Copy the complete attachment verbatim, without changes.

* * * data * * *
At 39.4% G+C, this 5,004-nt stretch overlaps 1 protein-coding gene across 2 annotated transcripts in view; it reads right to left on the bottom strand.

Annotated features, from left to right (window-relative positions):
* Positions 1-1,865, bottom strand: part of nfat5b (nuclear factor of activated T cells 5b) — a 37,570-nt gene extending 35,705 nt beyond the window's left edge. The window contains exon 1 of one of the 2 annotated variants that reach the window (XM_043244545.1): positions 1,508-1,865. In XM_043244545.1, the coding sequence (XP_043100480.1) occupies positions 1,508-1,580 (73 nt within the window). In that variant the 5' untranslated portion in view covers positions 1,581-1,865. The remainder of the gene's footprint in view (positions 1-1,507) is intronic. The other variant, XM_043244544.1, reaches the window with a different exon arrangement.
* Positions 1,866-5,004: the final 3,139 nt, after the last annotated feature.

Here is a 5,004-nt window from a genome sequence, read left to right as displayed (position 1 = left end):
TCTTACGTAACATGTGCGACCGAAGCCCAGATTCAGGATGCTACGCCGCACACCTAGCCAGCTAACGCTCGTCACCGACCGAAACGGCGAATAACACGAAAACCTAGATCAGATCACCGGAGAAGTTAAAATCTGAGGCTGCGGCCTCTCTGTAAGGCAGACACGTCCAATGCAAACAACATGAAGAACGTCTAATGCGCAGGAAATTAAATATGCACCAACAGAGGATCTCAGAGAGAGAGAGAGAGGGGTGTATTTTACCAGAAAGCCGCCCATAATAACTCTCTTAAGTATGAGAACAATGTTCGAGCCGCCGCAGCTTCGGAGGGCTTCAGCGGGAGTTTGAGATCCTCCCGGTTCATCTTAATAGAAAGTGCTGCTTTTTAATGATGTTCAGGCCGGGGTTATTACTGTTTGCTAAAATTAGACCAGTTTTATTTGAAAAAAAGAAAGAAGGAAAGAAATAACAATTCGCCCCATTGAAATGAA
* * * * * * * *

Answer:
At 39.4% G+C, this 5,004-nt stretch overlaps 1 protein-coding gene across 2 annotated transcripts in view; it reads right to left on the bottom strand.

Annotated features, from left to right (window-relative positions):
* Positions 1-1,865, bottom strand: part of nfat5b (nuclear factor of activated T cells 5b) — a 37,570-nt gene extending 35,705 nt beyond the window's left edge. The window contains exon 1 of one of the 2 annotated variants that reach the window (XM_043244545.1): positions 1,508-1,865. In XM_043244545.1, the coding sequence (XP_043100480.1) occupies positions 1,508-1,580 (73 nt within the window). In that variant the 5' untranslated portion in view covers positions 1,581-1,865. The remainder of the gene's footprint in view (positions 1-1,507) is intronic. The other variant, XM_043244544.1, reaches the window with a different exon arrangement.
* Positions 1,866-5,004: the final 3,139 nt, after the last annotated feature.

Here is a 5,004-nt window from a genome sequence, read left to right as displayed (position 1 = left end):
TCTTACGTAACATGTGCGACCGAAGCCCAGATTCAGGATGCTACGCCGCACACCTAGCCAGCTAACGCTCGTCACCGACCGAAACGGCGAATAACACGAAAACCTAGATCAGATCACCGGAGAAGTTAAAATCTGAGGCTGCGGCCTCTCTGTAAGGCAGACACGTCCAATGCAAACAACATGAAGAACGTCTAATGCGCAGGAAATTAAATATGCACCAACAGAGGATCTCAGAGAGAGAGAGAGAGGGGTGTATTTTACCAGAAAGCCGCCCATAATAACTCTCTTAAGTATGAGAACAATGTTCGAGCCGCCGCAGCTTCGGAGGGCTTCAGCGGGAGTTTGAGATCCTCCCGGTTCATCTTAATAGAAAGTGCTGCTTTTTAATGATGTTCAGGCCGGGGTTATTACTGTTTGCTAAAATTAGACCAGTTTTATTTGAAAAAAAGAAAGAAGGAAAGAAATAACAATTCGCCCCATTGAAATGAA